Episode 1 – The Angel Of Hull
Broadcast Date – Saturday, October 10, 2037
Artist – Brian Froud
Subject – Fran Masereel

Fran Masereel, a primary school teacher from Hull, was given fully functioning fairy wings, granting her limited powers of “flight”.

Episode 2 – Aural Sensations
Broadcast Date – Saturday, October 17, 2037
Artist – Toby Vok
Subject – Toby Vok

The musician and artist Toby Vok finally transformed himself into his long-proposed “All Body Theremin”.

Episode 3 – For The Love Of God Again
Broadcast Date – Saturday, October 24, 2037
Artist – Damien Hirst
Subject – Helen Shapiro

In this episode Damien Hirst recreated his famous sculpture For The Love Of God by embedding over £200 million worth of diamonds into 90 year-old Helen Shapiro’s face.

Notes: During filming, Damien Hirst fell off his skateboard and broke his leg, hip and elbow.

Episode 4 – It’s What Inside That Counts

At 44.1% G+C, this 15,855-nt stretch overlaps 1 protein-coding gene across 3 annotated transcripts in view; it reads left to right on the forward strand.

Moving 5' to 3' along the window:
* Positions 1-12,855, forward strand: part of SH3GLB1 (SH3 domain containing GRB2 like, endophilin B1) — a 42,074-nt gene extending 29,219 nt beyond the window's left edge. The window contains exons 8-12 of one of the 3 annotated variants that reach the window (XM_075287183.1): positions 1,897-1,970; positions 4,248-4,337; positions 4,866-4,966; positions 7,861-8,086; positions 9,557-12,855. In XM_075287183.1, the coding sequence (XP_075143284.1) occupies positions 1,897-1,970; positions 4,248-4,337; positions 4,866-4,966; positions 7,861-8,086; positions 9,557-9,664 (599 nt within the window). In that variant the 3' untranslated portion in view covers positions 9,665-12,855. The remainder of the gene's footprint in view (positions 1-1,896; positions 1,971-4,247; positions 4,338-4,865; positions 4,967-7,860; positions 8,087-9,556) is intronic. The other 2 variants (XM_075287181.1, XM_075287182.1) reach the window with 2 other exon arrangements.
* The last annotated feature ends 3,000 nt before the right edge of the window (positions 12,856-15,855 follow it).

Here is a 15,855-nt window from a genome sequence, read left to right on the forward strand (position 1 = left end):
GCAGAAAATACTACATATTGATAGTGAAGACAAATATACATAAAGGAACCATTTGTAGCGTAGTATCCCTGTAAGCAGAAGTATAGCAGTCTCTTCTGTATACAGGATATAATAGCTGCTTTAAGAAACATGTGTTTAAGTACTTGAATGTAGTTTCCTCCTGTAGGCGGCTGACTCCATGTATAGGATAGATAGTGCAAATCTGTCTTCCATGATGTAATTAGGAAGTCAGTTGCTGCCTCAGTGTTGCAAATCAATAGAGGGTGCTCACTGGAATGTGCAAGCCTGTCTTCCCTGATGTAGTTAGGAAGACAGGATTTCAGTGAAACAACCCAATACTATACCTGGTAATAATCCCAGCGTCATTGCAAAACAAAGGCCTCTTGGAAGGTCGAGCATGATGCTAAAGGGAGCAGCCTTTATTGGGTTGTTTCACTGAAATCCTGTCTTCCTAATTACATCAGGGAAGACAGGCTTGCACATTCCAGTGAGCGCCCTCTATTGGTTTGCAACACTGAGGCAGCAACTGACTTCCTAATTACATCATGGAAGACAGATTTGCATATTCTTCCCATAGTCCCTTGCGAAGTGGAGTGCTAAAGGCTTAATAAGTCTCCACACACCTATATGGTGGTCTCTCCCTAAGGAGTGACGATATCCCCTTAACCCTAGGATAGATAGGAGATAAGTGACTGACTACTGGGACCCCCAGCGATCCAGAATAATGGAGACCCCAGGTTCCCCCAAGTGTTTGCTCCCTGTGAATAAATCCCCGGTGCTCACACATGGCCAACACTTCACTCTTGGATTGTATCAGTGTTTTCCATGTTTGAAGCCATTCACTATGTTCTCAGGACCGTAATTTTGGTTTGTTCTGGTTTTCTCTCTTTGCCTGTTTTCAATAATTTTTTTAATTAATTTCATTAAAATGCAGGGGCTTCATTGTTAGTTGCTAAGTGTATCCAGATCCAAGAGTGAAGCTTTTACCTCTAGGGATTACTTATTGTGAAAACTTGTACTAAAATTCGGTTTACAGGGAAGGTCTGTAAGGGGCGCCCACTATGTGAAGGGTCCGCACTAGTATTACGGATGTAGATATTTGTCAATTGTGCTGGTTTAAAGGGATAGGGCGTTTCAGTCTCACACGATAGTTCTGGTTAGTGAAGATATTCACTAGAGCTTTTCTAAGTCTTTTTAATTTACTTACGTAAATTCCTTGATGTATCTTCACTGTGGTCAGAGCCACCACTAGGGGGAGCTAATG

Broadcast Date – Saturday, October 31, 2037
Artist – Olajire Ojo
Subject – “Barry”

This week’s subject, appearing anonymously and pseudonymously, was a sufferer of extreme body dysmorphic disorder who had been seeking psychiatric help for his condition. In a collaboration with both his doctor and the artist, it was decided that his flesh and bone structure be removed and his internal organs placed in a series of crystal cubes connected by a complex series of osmotic membranes. The various organ cubes could be stacked in any order.

Note: This was the only episode where the basic human form was completely discarded during the metamorphosis.

Episode 5 – You Will Never See My Perfection No Matter How Long You Stare
Broadcast Date – Saturday, November 7, 2037
Artist – CHU
Subject – Desmond Tenpence